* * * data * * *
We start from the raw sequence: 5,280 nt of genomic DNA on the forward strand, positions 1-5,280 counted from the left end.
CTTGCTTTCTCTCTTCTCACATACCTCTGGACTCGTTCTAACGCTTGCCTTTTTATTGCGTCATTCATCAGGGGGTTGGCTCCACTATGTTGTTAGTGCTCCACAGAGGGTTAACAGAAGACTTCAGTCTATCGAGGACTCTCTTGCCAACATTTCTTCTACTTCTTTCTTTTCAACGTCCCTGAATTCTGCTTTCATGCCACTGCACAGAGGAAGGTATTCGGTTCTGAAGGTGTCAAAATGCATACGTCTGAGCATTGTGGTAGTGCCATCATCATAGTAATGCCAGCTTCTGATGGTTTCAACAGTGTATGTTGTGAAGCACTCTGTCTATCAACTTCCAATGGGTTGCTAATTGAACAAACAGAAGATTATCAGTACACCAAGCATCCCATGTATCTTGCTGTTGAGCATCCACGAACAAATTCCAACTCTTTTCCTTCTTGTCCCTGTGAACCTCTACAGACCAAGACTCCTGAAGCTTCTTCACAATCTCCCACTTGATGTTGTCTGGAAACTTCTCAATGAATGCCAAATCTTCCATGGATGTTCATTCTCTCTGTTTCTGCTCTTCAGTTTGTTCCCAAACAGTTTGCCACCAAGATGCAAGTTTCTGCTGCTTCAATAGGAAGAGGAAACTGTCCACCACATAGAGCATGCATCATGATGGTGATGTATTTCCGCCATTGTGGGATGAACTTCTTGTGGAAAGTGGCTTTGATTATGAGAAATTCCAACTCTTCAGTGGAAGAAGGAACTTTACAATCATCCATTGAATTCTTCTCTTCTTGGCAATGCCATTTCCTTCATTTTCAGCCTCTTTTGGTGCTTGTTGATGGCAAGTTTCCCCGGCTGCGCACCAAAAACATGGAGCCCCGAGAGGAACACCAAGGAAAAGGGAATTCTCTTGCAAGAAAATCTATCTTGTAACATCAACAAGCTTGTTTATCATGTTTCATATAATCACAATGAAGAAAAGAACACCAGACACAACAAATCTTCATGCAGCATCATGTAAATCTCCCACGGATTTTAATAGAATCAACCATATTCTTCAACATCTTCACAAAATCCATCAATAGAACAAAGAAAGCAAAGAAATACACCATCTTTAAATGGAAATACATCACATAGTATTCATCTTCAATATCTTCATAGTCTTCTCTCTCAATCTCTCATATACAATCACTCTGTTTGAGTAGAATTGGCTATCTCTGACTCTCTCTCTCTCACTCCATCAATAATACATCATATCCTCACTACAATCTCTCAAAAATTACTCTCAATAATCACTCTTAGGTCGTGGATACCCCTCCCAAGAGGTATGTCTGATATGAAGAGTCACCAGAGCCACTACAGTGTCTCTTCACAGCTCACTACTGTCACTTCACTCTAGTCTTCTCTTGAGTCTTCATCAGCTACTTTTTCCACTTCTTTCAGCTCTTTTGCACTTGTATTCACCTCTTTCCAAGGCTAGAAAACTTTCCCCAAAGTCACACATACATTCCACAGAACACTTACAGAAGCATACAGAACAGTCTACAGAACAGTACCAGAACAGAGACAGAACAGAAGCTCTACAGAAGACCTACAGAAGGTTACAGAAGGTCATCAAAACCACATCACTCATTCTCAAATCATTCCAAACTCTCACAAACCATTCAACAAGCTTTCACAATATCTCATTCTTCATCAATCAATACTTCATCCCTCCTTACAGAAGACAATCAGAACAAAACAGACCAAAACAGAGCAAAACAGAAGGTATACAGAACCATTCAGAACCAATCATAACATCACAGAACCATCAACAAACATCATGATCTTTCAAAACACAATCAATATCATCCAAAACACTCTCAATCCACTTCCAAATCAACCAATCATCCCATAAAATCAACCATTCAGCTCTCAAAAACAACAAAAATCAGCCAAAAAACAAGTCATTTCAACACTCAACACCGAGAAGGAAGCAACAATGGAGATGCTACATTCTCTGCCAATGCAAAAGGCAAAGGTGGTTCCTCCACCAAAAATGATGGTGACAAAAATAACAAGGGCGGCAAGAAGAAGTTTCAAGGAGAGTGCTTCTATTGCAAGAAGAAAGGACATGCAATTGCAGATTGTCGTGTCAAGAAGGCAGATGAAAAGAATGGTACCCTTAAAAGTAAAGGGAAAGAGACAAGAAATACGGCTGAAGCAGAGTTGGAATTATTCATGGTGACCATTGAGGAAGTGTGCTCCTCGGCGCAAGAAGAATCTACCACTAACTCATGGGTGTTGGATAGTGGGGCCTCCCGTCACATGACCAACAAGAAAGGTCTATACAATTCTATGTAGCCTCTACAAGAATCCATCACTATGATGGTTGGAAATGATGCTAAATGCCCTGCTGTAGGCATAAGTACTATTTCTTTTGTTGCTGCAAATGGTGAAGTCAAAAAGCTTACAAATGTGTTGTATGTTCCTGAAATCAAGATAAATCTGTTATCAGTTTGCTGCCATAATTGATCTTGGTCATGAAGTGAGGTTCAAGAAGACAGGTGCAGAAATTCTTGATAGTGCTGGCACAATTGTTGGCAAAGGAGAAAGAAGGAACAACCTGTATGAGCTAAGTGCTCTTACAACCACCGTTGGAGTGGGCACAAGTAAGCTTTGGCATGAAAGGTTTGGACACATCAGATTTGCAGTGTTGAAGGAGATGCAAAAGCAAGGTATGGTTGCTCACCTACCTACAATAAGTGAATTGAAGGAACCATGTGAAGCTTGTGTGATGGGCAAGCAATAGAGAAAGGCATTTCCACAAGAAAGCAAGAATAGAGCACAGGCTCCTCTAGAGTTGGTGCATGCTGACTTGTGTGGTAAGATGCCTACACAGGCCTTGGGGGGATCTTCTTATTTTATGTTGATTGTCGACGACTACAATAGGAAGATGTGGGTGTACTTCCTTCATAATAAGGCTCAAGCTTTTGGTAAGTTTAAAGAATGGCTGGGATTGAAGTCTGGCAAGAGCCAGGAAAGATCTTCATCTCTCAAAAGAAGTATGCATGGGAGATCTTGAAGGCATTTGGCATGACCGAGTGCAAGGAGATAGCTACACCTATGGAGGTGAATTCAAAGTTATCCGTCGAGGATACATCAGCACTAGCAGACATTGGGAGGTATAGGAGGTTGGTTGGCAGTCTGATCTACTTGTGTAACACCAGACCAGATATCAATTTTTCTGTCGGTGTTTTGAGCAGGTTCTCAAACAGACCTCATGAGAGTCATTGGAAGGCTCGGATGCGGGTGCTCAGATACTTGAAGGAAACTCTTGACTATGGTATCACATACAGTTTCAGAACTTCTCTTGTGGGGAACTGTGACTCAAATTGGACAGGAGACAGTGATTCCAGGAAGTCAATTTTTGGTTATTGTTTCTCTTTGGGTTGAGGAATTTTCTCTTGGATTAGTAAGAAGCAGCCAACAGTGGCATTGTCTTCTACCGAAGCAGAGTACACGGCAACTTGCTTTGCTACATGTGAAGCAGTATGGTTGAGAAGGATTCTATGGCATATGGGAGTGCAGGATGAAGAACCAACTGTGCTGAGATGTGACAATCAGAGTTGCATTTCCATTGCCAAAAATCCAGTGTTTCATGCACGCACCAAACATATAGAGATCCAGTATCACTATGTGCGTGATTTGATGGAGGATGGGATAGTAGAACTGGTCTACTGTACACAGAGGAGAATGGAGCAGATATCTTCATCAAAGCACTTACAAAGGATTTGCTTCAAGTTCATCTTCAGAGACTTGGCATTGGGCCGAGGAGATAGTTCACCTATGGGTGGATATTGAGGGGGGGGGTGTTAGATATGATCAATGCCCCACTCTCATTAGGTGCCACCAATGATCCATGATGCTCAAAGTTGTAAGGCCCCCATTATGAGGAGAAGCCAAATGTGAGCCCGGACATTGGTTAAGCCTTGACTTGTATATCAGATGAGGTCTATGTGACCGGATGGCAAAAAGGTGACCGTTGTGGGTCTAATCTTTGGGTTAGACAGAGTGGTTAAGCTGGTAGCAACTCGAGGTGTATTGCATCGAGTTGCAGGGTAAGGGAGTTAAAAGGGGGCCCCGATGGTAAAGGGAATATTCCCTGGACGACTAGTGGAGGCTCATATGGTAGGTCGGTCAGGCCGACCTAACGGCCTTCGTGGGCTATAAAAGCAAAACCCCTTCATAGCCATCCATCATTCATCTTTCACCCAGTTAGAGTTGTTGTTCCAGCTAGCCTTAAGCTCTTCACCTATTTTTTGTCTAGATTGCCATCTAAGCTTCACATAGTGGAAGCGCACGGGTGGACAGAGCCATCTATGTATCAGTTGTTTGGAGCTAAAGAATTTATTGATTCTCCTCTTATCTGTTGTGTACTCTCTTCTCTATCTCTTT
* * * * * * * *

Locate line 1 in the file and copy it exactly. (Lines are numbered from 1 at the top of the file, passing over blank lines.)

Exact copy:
We start from the raw sequence: 5,280 nt of genomic DNA on the forward strand, positions 1-5,280 counted from the left end.